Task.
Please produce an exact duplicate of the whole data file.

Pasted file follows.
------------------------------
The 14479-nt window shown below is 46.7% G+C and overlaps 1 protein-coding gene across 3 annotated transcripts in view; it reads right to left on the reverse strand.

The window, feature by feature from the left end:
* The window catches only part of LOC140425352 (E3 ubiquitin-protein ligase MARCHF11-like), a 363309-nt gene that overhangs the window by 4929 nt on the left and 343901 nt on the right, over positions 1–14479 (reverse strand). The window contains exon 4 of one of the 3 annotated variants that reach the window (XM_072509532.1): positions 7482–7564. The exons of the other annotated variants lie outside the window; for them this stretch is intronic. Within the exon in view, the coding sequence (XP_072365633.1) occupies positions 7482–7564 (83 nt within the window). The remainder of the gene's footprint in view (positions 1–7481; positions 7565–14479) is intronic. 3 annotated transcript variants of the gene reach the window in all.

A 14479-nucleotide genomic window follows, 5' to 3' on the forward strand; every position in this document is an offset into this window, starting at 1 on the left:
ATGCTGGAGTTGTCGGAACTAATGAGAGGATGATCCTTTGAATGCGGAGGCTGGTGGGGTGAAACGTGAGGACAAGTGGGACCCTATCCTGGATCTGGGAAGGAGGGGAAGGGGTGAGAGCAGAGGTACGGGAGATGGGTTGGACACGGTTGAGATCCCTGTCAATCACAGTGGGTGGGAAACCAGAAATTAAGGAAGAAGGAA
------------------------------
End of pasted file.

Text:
The 14479-nt window shown below is 46.7% G+C and overlaps 1 protein-coding gene across 3 annotated transcripts in view; it reads right to left on the reverse strand.

The window, feature by feature from the left end:
* The window catches only part of LOC140425352 (E3 ubiquitin-protein ligase MARCHF11-like), a 363309-nt gene that overhangs the window by 4929 nt on the left and 343901 nt on the right, over positions 1–14479 (reverse strand). The window contains exon 4 of one of the 3 annotated variants that reach the window (XM_072509532.1): positions 7482–7564. The exons of the other annotated variants lie outside the window; for them this stretch is intronic. Within the exon in view, the coding sequence (XP_072365633.1) occupies positions 7482–7564 (83 nt within the window). The remainder of the gene's footprint in view (positions 1–7481; positions 7565–14479) is intronic. 3 annotated transcript variants of the gene reach the window in all.

A 14479-nucleotide genomic window follows, 5' to 3' on the forward strand; every position in this document is an offset into this window, starting at 1 on the left:
ATGCTGGAGTTGTCGGAACTAATGAGAGGATGATCCTTTGAATGCGGAGGCTGGTGGGGTGAAACGTGAGGACAAGTGGGACCCTATCCTGGATCTGGGAAGGAGGGGAAGGGGTGAGAGCAGAGGTACGGGAGATGGGTTGGACACGGTTGAGATCCCTGTCAATCACAGTGGGTGGGAAACCAGAAATTAAGGAAGAAGGAA